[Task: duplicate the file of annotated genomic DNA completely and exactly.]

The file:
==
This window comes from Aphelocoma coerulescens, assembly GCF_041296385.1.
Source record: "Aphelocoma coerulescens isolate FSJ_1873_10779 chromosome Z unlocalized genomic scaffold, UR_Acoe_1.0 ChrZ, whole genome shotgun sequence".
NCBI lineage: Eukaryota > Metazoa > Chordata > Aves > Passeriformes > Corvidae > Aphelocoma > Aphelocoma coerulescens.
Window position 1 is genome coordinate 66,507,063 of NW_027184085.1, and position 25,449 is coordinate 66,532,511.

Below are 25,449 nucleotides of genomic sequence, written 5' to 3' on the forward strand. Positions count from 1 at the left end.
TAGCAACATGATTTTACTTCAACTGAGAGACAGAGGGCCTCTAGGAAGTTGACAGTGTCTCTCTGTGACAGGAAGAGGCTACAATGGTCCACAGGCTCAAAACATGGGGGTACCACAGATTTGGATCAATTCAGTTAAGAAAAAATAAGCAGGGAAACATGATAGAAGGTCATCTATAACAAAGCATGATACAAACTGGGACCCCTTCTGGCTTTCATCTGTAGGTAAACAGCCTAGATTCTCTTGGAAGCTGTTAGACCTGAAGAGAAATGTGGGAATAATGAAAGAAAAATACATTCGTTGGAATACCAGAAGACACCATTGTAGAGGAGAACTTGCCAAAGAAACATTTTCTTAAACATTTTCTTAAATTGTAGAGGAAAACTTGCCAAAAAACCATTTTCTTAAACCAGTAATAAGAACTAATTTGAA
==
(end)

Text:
This window comes from Aphelocoma coerulescens, assembly GCF_041296385.1.
Source record: "Aphelocoma coerulescens isolate FSJ_1873_10779 chromosome Z unlocalized genomic scaffold, UR_Acoe_1.0 ChrZ, whole genome shotgun sequence".
NCBI lineage: Eukaryota > Metazoa > Chordata > Aves > Passeriformes > Corvidae > Aphelocoma > Aphelocoma coerulescens.
Window position 1 is genome coordinate 66,507,063 of NW_027184085.1, and position 25,449 is coordinate 66,532,511.

Below are 25,449 nucleotides of genomic sequence, written 5' to 3' on the forward strand. Positions count from 1 at the left end.
TAGCAACATGATTTTACTTCAACTGAGAGACAGAGGGCCTCTAGGAAGTTGACAGTGTCTCTCTGTGACAGGAAGAGGCTACAATGGTCCACAGGCTCAAAACATGGGGGTACCACAGATTTGGATCAATTCAGTTAAGAAAAAATAAGCAGGGAAACATGATAGAAGGTCATCTATAACAAAGCATGATACAAACTGGGACCCCTTCTGGCTTTCATCTGTAGGTAAACAGCCTAGATTCTCTTGGAAGCTGTTAGACCTGAAGAGAAATGTGGGAATAATGAAAGAAAAATACATTCGTTGGAATACCAGAAGACACCATTGTAGAGGAGAACTTGCCAAAGAAACATTTTCTTAAACATTTTCTTAAATTGTAGAGGAAAACTTGCCAAAAAACCATTTTCTTAAACCAGTAATAAGAACTAATTTGAA